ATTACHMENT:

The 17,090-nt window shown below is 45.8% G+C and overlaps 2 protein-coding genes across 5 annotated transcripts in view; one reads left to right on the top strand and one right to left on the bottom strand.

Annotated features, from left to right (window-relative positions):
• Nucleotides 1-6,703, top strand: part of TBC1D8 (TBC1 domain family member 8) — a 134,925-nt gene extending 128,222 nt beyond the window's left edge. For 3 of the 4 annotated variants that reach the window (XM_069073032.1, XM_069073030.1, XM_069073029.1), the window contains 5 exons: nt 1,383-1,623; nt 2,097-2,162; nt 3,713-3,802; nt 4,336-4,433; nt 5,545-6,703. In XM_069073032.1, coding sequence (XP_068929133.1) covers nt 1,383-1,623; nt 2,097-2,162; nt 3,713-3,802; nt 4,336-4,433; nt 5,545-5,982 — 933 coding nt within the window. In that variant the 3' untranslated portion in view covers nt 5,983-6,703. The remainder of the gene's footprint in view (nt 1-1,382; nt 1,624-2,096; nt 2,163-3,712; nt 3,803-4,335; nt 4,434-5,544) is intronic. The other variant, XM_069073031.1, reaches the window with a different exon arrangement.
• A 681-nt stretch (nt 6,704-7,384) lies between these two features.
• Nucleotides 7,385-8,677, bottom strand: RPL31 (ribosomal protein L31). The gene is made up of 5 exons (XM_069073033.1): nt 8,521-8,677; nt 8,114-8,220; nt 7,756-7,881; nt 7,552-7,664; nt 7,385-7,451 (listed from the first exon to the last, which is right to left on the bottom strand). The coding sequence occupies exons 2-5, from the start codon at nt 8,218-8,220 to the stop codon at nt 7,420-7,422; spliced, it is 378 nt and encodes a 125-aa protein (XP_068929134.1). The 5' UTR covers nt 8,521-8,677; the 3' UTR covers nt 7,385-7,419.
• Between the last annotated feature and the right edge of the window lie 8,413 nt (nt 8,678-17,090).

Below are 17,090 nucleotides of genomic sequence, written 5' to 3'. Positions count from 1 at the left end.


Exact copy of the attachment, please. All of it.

The 17,090-nt window shown below is 45.8% G+C and overlaps 2 protein-coding genes across 5 annotated transcripts in view; one reads left to right on the top strand and one right to left on the bottom strand.

Annotated features, from left to right (window-relative positions):
• Nucleotides 1-6,703, top strand: part of TBC1D8 (TBC1 domain family member 8) — a 134,925-nt gene extending 128,222 nt beyond the window's left edge. For 3 of the 4 annotated variants that reach the window (XM_069073032.1, XM_069073030.1, XM_069073029.1), the window contains 5 exons: nt 1,383-1,623; nt 2,097-2,162; nt 3,713-3,802; nt 4,336-4,433; nt 5,545-6,703. In XM_069073032.1, coding sequence (XP_068929133.1) covers nt 1,383-1,623; nt 2,097-2,162; nt 3,713-3,802; nt 4,336-4,433; nt 5,545-5,982 — 933 coding nt within the window. In that variant the 3' untranslated portion in view covers nt 5,983-6,703. The remainder of the gene's footprint in view (nt 1-1,382; nt 1,624-2,096; nt 2,163-3,712; nt 3,803-4,335; nt 4,434-5,544) is intronic. The other variant, XM_069073031.1, reaches the window with a different exon arrangement.
• A 681-nt stretch (nt 6,704-7,384) lies between these two features.
• Nucleotides 7,385-8,677, bottom strand: RPL31 (ribosomal protein L31). The gene is made up of 5 exons (XM_069073033.1): nt 8,521-8,677; nt 8,114-8,220; nt 7,756-7,881; nt 7,552-7,664; nt 7,385-7,451 (listed from the first exon to the last, which is right to left on the bottom strand). The coding sequence occupies exons 2-5, from the start codon at nt 8,218-8,220 to the stop codon at nt 7,420-7,422; spliced, it is 378 nt and encodes a 125-aa protein (XP_068929134.1). The 5' UTR covers nt 8,521-8,677; the 3' UTR covers nt 7,385-7,419.
• Between the last annotated feature and the right edge of the window lie 8,413 nt (nt 8,678-17,090).

Below are 17,090 nucleotides of genomic sequence, written 5' to 3'. Positions count from 1 at the left end.